To hire someone annually to do what you as a parent would cost upwards of a quarter of a million.

Wednesday, April 16, 2014

A Vineyard Easter Egg Hunt

Collin and Robert use beach pails to collect Easter eggs.

So, what do you do when you're on an island and you have an Easter Egg Hunt? You use beach pails, of course!
After a long weekend of grandson extravaganza I asked the boys what their favorite part of the visit was and they unanimously agreed - hunting for Easter eggs! I have to agree. It brought back many memories. Memories of my own childhood and memories of my children searching for eggs and now here I am writing about my grandchildren doing the same thing. A little piece of immortality is in there somewhere. Plus, there is nothing like watching a group of grown men including uncles, friends, and Papa, giddily cheer on a couple of little boys searching and uncovering all their fantastic egg-hiding-spots around the yard! Pure bliss.



Good Luck!! Good Parenting!!
Happy Easter!!


Wednesday, March 26, 2014

Sing a Lullaby

Dear Parents and Caregivers,

Amidst the rush of work, daycare, and everyday life it can be a challenge to find the time to slow down with our children. Babies, toddlers, and children thrive on the precious moments we spend talking, singing, and reading with them. The difference between a child who is ready to enter school and a child who is not, might very well be found in the amount of vocabulary a child has acquired before school even starts.

The time we spend with our infants, toddlers and pre-schoolers in activities which require conversation and language is time well spent, both for you and your child. Reading books together, which simply can be talking about the illustrations if you have a very young child, is one way to encourage positive growth and development. Singing a lullaby at nap or bedtime and singing fun songs throughout the day is an important way to nurture development of those brand new brains and to emotionally bond with your child, and you'll be helping to develop your little loved one's vocabulary.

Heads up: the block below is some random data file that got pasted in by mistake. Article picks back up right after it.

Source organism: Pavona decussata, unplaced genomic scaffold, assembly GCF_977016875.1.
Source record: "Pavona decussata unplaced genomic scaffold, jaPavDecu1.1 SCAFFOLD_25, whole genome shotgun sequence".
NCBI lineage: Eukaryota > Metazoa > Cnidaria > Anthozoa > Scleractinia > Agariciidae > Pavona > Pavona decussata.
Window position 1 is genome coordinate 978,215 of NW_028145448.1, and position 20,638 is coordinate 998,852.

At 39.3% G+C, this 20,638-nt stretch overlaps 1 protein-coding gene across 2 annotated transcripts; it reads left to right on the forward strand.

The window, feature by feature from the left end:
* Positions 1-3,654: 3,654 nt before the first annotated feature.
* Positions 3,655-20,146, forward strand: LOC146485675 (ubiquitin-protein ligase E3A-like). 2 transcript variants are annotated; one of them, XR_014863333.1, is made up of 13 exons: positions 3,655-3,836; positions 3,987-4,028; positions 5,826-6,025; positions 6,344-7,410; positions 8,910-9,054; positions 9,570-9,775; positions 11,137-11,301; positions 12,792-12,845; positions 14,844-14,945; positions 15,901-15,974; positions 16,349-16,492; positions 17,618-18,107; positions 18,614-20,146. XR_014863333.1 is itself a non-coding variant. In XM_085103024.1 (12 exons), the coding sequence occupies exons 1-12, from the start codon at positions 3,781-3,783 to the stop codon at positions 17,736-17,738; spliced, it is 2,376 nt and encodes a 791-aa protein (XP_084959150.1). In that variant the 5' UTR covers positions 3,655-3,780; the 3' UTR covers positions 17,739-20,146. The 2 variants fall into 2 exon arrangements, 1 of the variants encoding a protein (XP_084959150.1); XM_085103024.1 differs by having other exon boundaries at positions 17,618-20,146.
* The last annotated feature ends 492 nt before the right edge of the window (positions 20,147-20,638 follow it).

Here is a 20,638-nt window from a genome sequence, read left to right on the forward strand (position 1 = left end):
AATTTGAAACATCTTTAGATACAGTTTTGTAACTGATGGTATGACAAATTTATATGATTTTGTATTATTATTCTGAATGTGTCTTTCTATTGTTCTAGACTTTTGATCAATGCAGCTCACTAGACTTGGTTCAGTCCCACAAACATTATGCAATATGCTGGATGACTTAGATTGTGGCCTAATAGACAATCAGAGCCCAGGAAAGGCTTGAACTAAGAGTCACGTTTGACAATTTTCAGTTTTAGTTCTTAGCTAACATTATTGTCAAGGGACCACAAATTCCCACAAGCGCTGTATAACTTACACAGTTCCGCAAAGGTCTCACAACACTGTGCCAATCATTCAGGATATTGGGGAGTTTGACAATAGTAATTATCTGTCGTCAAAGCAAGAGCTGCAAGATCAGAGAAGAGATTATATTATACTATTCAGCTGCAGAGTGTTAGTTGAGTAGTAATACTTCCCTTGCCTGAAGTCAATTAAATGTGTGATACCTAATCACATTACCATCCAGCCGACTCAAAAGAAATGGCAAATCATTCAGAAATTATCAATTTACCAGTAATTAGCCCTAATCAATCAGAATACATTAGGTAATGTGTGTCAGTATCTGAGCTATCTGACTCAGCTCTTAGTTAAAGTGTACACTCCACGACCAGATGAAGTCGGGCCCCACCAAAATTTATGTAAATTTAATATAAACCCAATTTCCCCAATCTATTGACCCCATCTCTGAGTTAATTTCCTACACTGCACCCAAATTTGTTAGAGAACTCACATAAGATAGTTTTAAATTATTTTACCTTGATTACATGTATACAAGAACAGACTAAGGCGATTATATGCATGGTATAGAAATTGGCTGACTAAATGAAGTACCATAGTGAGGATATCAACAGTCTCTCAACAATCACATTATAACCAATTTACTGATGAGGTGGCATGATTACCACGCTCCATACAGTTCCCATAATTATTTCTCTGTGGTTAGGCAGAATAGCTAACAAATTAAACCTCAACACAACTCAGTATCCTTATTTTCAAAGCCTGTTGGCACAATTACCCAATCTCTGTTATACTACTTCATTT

Remember, from kindergarten to third grade children are learning to read, and after that, they are reading to learn, so all that early time spent playing, singing, reading, and talking together will help to stimulate their ever-evolving language and allow them to start school better prepared. Before a child even enters school a child builds his or her vocabulary when we talk, sing, and read with
Auntie Jill explains the differences between big and small, and young and old.
them.

Make some noise!

Good Luck!! Good Parenting!!

Bon

★ 8 HOURS ★ Lullabies for Babies to Sleep - Music for Babies - Baby Song...

Thursday, December 26, 2013

Building Family Relationships Through Fun

It's not easy for all family members to get together over the holidays, especially when the family begins to grow. One way to mitigate some of the stress is to build new strategies for coping when emotions run high. You may not always see eye to eye, and that's okay, acceptance and patience can help keep the peace and joy we all strive to live by, after all, when the Christmas ham has been carved and the chocolate ganache consumed, what else do we have left but one another?

Merry Christmas and a Happy New Year to all families! Good luck, good parenting!!
http://www.sanluisobispo.com/2013/12/24/2849270/how-to-deal-with-difficult-family.html

Son-in-law, Doug and Robert

Son-in-law, Doug and  Robert
Reading, Writing, Arithmetic

Daughter-in-law, Mich,Steve,& Collin

Daughter-in-law, Mich,Steve,& Collin
Family Hike

Mom and Daughter Nat

Mom and Daughter Nat
Mom and Future Mom

Jillian and Sean w/ Molly